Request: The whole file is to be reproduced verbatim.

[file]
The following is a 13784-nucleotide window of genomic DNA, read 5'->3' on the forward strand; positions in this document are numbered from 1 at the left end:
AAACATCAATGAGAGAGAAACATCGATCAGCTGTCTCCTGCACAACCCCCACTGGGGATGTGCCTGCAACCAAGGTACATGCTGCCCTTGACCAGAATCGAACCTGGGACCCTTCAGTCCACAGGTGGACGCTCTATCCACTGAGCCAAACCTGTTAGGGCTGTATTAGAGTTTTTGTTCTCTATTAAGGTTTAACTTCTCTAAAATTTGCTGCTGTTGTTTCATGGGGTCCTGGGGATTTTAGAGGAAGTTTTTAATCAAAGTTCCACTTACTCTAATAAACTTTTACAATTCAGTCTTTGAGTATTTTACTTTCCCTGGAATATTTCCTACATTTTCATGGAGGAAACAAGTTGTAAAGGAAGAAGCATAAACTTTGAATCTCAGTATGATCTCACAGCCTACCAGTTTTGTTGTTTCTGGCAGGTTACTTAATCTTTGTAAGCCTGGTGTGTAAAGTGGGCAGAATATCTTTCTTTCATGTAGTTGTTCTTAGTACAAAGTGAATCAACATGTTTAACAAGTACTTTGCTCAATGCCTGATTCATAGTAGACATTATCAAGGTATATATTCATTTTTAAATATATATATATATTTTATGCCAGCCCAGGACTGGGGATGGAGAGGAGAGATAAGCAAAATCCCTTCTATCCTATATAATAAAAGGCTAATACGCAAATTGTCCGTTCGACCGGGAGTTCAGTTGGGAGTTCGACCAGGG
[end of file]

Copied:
The following is a 13784-nucleotide window of genomic DNA, read 5'->3' on the forward strand; positions in this document are numbered from 1 at the left end:
AAACATCAATGAGAGAGAAACATCGATCAGCTGTCTCCTGCACAACCCCCACTGGGGATGTGCCTGCAACCAAGGTACATGCTGCCCTTGACCAGAATCGAACCTGGGACCCTTCAGTCCACAGGTGGACGCTCTATCCACTGAGCCAAACCTGTTAGGGCTGTATTAGAGTTTTTGTTCTCTATTAAGGTTTAACTTCTCTAAAATTTGCTGCTGTTGTTTCATGGGGTCCTGGGGATTTTAGAGGAAGTTTTTAATCAAAGTTCCACTTACTCTAATAAACTTTTACAATTCAGTCTTTGAGTATTTTACTTTCCCTGGAATATTTCCTACATTTTCATGGAGGAAACAAGTTGTAAAGGAAGAAGCATAAACTTTGAATCTCAGTATGATCTCACAGCCTACCAGTTTTGTTGTTTCTGGCAGGTTACTTAATCTTTGTAAGCCTGGTGTGTAAAGTGGGCAGAATATCTTTCTTTCATGTAGTTGTTCTTAGTACAAAGTGAATCAACATGTTTAACAAGTACTTTGCTCAATGCCTGATTCATAGTAGACATTATCAAGGTATATATTCATTTTTAAATATATATATATATTTTATGCCAGCCCAGGACTGGGGATGGAGAGGAGAGATAAGCAAAATCCCTTCTATCCTATATAATAAAAGGCTAATACGCAAATTGTCCGTTCGACCGGGAGTTCAGTTGGGAGTTCGACCAGGG